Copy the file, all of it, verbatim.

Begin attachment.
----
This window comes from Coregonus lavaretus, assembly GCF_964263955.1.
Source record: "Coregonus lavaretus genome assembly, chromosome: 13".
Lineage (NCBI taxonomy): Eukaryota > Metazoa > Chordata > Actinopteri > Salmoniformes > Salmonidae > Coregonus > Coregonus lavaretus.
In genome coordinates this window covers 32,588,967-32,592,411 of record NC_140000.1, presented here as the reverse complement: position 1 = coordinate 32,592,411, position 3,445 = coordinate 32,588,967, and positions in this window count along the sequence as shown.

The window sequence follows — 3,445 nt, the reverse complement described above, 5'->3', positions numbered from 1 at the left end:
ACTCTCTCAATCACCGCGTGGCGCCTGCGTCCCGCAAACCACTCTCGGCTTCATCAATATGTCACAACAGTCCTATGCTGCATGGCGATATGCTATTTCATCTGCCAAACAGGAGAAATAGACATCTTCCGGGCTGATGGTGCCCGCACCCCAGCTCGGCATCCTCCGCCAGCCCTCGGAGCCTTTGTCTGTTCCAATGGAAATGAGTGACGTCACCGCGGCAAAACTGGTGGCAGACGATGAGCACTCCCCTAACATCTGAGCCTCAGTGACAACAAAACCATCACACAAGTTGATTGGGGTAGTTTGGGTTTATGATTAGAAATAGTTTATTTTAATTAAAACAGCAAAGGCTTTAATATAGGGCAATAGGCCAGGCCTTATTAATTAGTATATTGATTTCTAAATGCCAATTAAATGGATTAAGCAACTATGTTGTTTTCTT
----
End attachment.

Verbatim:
This window comes from Coregonus lavaretus, assembly GCF_964263955.1.
Source record: "Coregonus lavaretus genome assembly, chromosome: 13".
Lineage (NCBI taxonomy): Eukaryota > Metazoa > Chordata > Actinopteri > Salmoniformes > Salmonidae > Coregonus > Coregonus lavaretus.
In genome coordinates this window covers 32,588,967-32,592,411 of record NC_140000.1, presented here as the reverse complement: position 1 = coordinate 32,592,411, position 3,445 = coordinate 32,588,967, and positions in this window count along the sequence as shown.

The window sequence follows — 3,445 nt, the reverse complement described above, 5'->3', positions numbered from 1 at the left end:
ACTCTCTCAATCACCGCGTGGCGCCTGCGTCCCGCAAACCACTCTCGGCTTCATCAATATGTCACAACAGTCCTATGCTGCATGGCGATATGCTATTTCATCTGCCAAACAGGAGAAATAGACATCTTCCGGGCTGATGGTGCCCGCACCCCAGCTCGGCATCCTCCGCCAGCCCTCGGAGCCTTTGTCTGTTCCAATGGAAATGAGTGACGTCACCGCGGCAAAACTGGTGGCAGACGATGAGCACTCCCCTAACATCTGAGCCTCAGTGACAACAAAACCATCACACAAGTTGATTGGGGTAGTTTGGGTTTATGATTAGAAATAGTTTATTTTAATTAAAACAGCAAAGGCTTTAATATAGGGCAATAGGCCAGGCCTTATTAATTAGTATATTGATTTCTAAATGCCAATTAAATGGATTAAGCAACTATGTTGTTTTCTT